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Thursday, October 17, 2019

Blumenthal submits thoughts on layoffs

By John O'Brien | Dec 18, 2009


HARTFORD, Conn. (Legal Newsline) - Connecticut Attorney General Richard Blumenthal has filed an amicus brief that argues a company should not be allowed to transfer 1,000 jobs out of his state.

Blumenthal filed the brief Friday in District Lodge 26 of the International Association of Machinists and Aerospace Workers' lawsuit against aircraft engine manufacturer Pratt & Whitney, which plans to move the jobs to Columbus, Ga., Japan and Singapore.

Blumenthal agrees that Pratt & Whitney's actions violated an employment agreement and wants a federal judge to enjoin the company from going forth with its plan.

"The State was directly involved in negotiations with the parties over the planned job transfer and even offered Pratt a total of $100 million in incentives to preserve the jobs in Connecticut," Blumenthal wrote.

"The evidence will show that Pratt's decision to transfer jobs out of Connecticut was final and irrevocable well before it sought to engage the plaintiff union and the State in discussions aimed at preserving the jobs, and its subsequent participation in those discussions was merely a sham geared at creating a false impression that it was undertaking bona fide efforts to preserve Connecticut jobs."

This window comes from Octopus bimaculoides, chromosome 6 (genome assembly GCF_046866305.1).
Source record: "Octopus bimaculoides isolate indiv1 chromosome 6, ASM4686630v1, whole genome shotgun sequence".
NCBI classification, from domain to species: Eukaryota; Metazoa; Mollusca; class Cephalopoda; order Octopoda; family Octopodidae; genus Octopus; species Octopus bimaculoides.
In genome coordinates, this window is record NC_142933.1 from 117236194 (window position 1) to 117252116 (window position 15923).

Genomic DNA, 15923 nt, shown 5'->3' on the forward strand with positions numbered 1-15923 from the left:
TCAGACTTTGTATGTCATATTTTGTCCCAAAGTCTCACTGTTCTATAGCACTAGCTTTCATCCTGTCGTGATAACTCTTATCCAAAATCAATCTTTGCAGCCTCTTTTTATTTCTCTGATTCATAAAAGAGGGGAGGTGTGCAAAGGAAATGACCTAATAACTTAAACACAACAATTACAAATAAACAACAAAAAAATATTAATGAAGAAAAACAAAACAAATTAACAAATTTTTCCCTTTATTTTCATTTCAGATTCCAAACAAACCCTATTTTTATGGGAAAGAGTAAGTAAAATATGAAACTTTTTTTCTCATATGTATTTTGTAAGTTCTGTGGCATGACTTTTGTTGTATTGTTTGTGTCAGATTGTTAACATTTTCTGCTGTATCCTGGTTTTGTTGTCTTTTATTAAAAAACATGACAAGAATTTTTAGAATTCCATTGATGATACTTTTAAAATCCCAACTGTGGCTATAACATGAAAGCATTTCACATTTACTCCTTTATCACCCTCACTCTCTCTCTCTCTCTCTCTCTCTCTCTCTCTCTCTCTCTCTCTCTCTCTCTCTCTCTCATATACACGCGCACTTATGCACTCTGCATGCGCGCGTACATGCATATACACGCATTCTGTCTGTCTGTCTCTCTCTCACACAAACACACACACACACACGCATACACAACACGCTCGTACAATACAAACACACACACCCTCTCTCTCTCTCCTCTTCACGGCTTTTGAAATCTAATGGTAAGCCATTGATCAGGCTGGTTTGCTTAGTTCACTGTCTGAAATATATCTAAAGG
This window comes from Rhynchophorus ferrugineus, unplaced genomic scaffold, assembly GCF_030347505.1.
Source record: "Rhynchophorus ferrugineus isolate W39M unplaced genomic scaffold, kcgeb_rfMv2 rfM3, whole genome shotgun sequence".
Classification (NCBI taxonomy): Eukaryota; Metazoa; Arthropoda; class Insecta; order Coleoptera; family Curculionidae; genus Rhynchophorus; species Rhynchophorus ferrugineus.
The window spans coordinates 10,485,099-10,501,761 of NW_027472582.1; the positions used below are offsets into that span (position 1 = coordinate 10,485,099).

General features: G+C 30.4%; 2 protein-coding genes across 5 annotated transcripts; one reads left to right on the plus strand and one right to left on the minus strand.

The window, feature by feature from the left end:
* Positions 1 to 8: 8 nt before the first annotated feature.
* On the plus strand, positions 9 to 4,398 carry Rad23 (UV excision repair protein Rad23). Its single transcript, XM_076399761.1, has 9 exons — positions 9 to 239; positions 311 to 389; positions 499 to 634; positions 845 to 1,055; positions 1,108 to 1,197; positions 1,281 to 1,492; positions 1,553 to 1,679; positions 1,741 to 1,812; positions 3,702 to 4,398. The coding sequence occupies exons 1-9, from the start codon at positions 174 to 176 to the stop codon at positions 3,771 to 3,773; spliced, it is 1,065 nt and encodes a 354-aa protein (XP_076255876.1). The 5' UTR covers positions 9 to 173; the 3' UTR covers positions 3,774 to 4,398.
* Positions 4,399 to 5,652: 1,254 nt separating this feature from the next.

Pratt & Whitney had written that Blumenthal should be allowed to file the brief but not participate further in the case. U.S. District Judge Janet Hall agreed.

"Giving the Attorney General a more expansive role in what is a contractual dispute between two private parties would also break with prior precedent in Connecticut, give the State an unclear 'quasi-party' status, interfere with the rights of the parties to have a timely, fair and equitable resolution of their dispute, and may serve as a platform for more partisan pronouncements by the Attorney General," the company wrote.

Blumenthal said the well-being of his state and its citizens would be harmed if Pratt & Whitney is allowed to lay off the employees.

He has fought against other companies that planned to lay off state employees, including AT&T, Southern Connecticut Gas and Connecticut Natural Gas.

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